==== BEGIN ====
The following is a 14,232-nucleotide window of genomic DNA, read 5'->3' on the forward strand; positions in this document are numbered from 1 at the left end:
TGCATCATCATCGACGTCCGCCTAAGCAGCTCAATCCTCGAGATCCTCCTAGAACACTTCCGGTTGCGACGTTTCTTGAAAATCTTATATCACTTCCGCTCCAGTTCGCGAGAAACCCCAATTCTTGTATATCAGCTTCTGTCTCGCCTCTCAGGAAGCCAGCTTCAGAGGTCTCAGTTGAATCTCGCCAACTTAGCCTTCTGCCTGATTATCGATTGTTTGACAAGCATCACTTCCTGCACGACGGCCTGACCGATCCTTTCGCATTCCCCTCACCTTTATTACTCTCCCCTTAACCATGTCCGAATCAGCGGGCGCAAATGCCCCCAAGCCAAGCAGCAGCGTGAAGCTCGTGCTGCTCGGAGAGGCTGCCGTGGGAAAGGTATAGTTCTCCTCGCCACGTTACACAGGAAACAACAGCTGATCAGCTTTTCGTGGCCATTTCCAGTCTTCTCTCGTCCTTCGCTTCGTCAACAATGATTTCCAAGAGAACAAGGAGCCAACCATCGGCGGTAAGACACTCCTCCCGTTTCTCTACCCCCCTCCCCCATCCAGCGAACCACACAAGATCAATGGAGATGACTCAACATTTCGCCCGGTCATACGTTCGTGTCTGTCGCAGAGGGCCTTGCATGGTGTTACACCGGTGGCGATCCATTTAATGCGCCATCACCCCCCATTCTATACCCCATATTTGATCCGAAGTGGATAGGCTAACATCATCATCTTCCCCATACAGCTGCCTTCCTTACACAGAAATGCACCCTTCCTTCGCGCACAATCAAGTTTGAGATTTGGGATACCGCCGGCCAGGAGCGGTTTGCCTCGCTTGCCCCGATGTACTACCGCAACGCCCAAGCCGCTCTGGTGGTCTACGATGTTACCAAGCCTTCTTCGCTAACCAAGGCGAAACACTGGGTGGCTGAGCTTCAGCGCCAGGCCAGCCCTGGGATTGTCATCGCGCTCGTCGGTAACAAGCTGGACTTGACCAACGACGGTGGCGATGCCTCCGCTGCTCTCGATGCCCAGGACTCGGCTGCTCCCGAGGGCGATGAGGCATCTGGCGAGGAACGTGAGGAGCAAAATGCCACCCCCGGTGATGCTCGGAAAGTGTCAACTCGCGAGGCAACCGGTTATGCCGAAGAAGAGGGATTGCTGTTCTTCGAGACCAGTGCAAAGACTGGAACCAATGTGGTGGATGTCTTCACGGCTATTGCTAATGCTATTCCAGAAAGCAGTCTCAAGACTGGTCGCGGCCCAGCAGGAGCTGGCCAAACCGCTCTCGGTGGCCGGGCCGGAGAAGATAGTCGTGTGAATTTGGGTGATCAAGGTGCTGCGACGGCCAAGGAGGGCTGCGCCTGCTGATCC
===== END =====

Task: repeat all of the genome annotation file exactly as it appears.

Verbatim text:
The following is a 14,232-nucleotide window of genomic DNA, read 5'->3' on the forward strand; positions in this document are numbered from 1 at the left end:
TGCATCATCATCGACGTCCGCCTAAGCAGCTCAATCCTCGAGATCCTCCTAGAACACTTCCGGTTGCGACGTTTCTTGAAAATCTTATATCACTTCCGCTCCAGTTCGCGAGAAACCCCAATTCTTGTATATCAGCTTCTGTCTCGCCTCTCAGGAAGCCAGCTTCAGAGGTCTCAGTTGAATCTCGCCAACTTAGCCTTCTGCCTGATTATCGATTGTTTGACAAGCATCACTTCCTGCACGACGGCCTGACCGATCCTTTCGCATTCCCCTCACCTTTATTACTCTCCCCTTAACCATGTCCGAATCAGCGGGCGCAAATGCCCCCAAGCCAAGCAGCAGCGTGAAGCTCGTGCTGCTCGGAGAGGCTGCCGTGGGAAAGGTATAGTTCTCCTCGCCACGTTACACAGGAAACAACAGCTGATCAGCTTTTCGTGGCCATTTCCAGTCTTCTCTCGTCCTTCGCTTCGTCAACAATGATTTCCAAGAGAACAAGGAGCCAACCATCGGCGGTAAGACACTCCTCCCGTTTCTCTACCCCCCTCCCCCATCCAGCGAACCACACAAGATCAATGGAGATGACTCAACATTTCGCCCGGTCATACGTTCGTGTCTGTCGCAGAGGGCCTTGCATGGTGTTACACCGGTGGCGATCCATTTAATGCGCCATCACCCCCCATTCTATACCCCATATTTGATCCGAAGTGGATAGGCTAACATCATCATCTTCCCCATACAGCTGCCTTCCTTACACAGAAATGCACCCTTCCTTCGCGCACAATCAAGTTTGAGATTTGGGATACCGCCGGCCAGGAGCGGTTTGCCTCGCTTGCCCCGATGTACTACCGCAACGCCCAAGCCGCTCTGGTGGTCTACGATGTTACCAAGCCTTCTTCGCTAACCAAGGCGAAACACTGGGTGGCTGAGCTTCAGCGCCAGGCCAGCCCTGGGATTGTCATCGCGCTCGTCGGTAACAAGCTGGACTTGACCAACGACGGTGGCGATGCCTCCGCTGCTCTCGATGCCCAGGACTCGGCTGCTCCCGAGGGCGATGAGGCATCTGGCGAGGAACGTGAGGAGCAAAATGCCACCCCCGGTGATGCTCGGAAAGTGTCAACTCGCGAGGCAACCGGTTATGCCGAAGAAGAGGGATTGCTGTTCTTCGAGACCAGTGCAAAGACTGGAACCAATGTGGTGGATGTCTTCACGGCTATTGCTAATGCTATTCCAGAAAGCAGTCTCAAGACTGGTCGCGGCCCAGCAGGAGCTGGCCAAACCGCTCTCGGTGGCCGGGCCGGAGAAGATAGTCGTGTGAATTTGGGTGATCAAGGTGCTGCGACGGCCAAGGAGGGCTGCGCCTGCTGATCC